The Jatropha Curcas plant is emerging as the driver of a biofuel revolution in Kenya that could help restore the country's degenerating environment at the same time. Since last year its cultivation has been spreading in arid areas such as Makueni, Eastern Province, delivering a new source of livelihood for poor communities.
The deciduous plant, which is drought tolerant, has a lifespan of 50 years and comes in forms that span from tree to crawling plant, is ideal for rehabilitating dry and barren land. Internationally, the Jatropha has been used to rehabilitate dry lands in both China and India.
In Kenya, the Jatropha has been indigenous to forests but is now introduced to farmlands, a little rain of 300ml is enough to get it established.
The Jatropha growing initiative in Kenya is being championed by Lorna Omuodo through her organisation – the Vanilla Jatropha Development Foundation (VJF). “Our first priority is to replenish the Jatropha, plant which has been exhausted by reckless human activity,”says Lorna. Once the Jatropha is replenished, vanilla will be introduced into the habitat. “We also encourage farmers to plant sugarcane with their crops to maintain soil fertility.”
In Makueni, 500 families who had no means of livelihood are now earning incomes from Jatropha harvests. “Consider this, the cost of quality maize seeds is Sh600, after only one harvest you sell a 70kg bag of maize at Sh1200, but a Jatropha farmer gets six harvests in an year and sells each kilogram of Jatropha at Sh12,” says Lorna Also, in Kilifi, a Japanese organization is overseeing a 7500 acres Jatropha farming project.
The biofuel revolution won’t be rapid in Kenya, said Lorna, due to the expense and technology involved. UN statistics show 90 percent of global biofuel came from the US, Europe and Brazil in 2007. “But farmers can sell their seed harvest and uplift their living standards,” said Lorna.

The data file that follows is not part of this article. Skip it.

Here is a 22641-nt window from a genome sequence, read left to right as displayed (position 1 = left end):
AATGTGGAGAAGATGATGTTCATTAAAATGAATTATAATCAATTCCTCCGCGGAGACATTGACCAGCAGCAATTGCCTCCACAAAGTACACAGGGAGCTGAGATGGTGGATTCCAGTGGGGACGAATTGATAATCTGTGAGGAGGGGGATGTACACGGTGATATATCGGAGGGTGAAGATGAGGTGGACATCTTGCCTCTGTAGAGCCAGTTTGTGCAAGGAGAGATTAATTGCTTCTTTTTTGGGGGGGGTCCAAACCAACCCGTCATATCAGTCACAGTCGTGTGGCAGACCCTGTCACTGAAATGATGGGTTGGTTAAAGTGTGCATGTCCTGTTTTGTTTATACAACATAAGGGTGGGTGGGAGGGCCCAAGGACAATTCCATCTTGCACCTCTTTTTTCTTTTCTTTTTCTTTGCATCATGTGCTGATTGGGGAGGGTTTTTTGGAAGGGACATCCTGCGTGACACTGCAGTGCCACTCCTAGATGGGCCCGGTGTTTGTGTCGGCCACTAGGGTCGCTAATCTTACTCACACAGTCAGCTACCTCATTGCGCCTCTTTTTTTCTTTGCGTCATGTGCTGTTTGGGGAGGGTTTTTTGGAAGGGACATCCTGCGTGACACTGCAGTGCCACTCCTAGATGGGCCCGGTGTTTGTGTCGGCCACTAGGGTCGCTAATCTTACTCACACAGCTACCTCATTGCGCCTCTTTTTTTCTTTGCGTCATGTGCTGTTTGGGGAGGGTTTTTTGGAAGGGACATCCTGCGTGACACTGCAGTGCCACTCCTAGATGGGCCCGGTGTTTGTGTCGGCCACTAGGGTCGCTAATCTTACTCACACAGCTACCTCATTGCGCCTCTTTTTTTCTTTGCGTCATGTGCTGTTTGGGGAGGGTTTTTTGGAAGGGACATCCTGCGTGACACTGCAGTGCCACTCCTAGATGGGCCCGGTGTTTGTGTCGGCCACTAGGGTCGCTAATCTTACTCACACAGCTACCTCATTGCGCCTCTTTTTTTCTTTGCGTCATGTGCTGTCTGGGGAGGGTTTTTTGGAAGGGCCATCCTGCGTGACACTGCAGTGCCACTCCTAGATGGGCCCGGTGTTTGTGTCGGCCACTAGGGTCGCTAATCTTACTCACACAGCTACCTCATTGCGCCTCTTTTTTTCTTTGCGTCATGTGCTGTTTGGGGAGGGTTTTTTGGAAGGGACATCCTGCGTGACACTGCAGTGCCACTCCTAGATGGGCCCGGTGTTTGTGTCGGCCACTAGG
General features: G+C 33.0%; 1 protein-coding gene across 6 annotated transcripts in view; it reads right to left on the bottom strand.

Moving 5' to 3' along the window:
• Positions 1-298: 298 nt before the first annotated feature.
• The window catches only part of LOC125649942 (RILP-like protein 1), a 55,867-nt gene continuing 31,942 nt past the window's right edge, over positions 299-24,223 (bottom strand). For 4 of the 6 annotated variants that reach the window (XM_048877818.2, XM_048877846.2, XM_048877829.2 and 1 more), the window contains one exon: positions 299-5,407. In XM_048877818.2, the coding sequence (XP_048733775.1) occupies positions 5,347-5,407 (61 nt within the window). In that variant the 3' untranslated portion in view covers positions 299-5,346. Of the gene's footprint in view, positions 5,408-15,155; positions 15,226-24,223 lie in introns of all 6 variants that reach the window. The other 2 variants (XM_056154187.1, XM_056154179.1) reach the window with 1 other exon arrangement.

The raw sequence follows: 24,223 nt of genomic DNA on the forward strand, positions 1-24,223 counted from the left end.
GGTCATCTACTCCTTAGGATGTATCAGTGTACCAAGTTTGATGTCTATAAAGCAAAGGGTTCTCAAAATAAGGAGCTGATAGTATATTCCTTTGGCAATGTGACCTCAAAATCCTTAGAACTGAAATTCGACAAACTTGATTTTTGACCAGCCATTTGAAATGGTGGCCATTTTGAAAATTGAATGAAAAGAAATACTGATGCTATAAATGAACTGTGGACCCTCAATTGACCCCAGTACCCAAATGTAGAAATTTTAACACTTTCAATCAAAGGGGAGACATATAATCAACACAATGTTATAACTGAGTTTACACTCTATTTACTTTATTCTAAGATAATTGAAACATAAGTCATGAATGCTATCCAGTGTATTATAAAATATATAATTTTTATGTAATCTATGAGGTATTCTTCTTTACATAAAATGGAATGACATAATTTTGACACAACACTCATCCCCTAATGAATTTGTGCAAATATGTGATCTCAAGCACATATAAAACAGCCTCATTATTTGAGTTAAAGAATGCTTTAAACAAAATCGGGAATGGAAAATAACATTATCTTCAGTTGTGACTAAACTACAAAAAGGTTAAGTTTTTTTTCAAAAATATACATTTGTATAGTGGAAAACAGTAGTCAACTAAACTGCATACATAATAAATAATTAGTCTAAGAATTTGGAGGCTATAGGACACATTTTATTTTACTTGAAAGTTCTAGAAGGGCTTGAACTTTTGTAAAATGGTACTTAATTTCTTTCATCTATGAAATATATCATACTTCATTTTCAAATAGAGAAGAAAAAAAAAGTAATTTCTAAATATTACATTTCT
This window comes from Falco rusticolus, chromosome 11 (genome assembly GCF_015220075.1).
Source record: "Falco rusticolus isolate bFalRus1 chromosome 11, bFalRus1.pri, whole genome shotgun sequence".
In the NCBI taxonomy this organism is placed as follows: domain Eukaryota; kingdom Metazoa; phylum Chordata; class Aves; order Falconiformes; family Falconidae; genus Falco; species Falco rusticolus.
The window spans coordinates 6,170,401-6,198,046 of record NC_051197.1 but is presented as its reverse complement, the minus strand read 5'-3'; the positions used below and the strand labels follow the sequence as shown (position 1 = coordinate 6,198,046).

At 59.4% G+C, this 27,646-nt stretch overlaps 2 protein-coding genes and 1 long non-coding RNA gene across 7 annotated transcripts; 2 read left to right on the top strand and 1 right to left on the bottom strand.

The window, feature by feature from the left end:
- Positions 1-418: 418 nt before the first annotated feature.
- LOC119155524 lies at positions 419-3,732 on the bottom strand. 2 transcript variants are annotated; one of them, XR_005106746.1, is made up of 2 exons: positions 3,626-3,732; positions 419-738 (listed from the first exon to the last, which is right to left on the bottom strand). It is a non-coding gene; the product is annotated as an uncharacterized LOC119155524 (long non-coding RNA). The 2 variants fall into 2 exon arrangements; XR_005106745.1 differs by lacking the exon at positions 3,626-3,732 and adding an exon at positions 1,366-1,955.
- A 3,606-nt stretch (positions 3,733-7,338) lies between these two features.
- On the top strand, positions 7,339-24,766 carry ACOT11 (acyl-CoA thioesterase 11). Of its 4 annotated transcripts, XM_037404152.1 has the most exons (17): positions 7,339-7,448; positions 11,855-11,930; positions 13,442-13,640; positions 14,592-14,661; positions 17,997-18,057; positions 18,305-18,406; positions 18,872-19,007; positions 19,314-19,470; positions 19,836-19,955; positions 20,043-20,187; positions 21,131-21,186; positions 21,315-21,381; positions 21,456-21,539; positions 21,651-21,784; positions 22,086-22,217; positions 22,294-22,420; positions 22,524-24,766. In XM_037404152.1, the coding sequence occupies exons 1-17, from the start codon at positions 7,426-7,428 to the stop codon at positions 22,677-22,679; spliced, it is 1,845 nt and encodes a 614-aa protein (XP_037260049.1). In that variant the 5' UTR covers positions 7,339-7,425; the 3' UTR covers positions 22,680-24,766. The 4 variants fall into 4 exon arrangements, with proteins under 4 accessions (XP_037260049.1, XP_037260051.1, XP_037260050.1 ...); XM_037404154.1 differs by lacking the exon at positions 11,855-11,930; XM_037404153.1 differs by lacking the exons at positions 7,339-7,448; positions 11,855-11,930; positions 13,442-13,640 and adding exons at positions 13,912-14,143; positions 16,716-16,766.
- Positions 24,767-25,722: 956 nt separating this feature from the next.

Kenya Forest Research Institute (KEFRI) is one organisation that buys harvests of Jatropha.
However, the VJF project is not focused on the bio-fuel revolution alone. “We are also highlighting environmental destruction and its consequences” says Lorna. She cited two rivers in Machakos – Subukia and Athi - that have completely dried up. “While politicians are shouting Mau they are forgetting Gwatta-Makueni, where no food has grown for 40 years, but where we have overseen Jatropha introduction with success,” said Lorna.
There are challenges however. Getting the plant established in a habitat takes a lot of hard work, and water. In addition, biofuel itself is now attracting opposition from those who argue it will threaten food security in Sub Saharan Africa. “That’s why we are for Jatropha as the source of bio fuels, not maize or cassava,” said Lorna.
The government has also been criticised for not supporting biofuel technology. Lorna cited the Energy Act of 2006 that promoted the use of Kerosene and LPG gas. “It took 26 years to implement it, yet it’s even not eco-friendly,” she said.
As it is, biomass fuels, such as wood, are used by 80 per cent of Kenyan households and have caused the destruction of forests, which formerly acted as water catchment areas, and for indoor pollution. “Its even worse in slums, where dwellers that can't get firewood to cook, use plastics to cook with,” said Lorna
VJF is also reaching out to Kenya’s private enterprise by showcasing how businesses can benefit by investing in green ventures through a Green Profits Program. “We are looking at alternative ideas to business creation by conserving the environment,” said Lorna.
“Energy security and environmental sustainability calls for concerted efforts from all levels. Bioethanol is now being used in Ethiopia. Why not us?” she said.
Written by James Karuga for African Laughter
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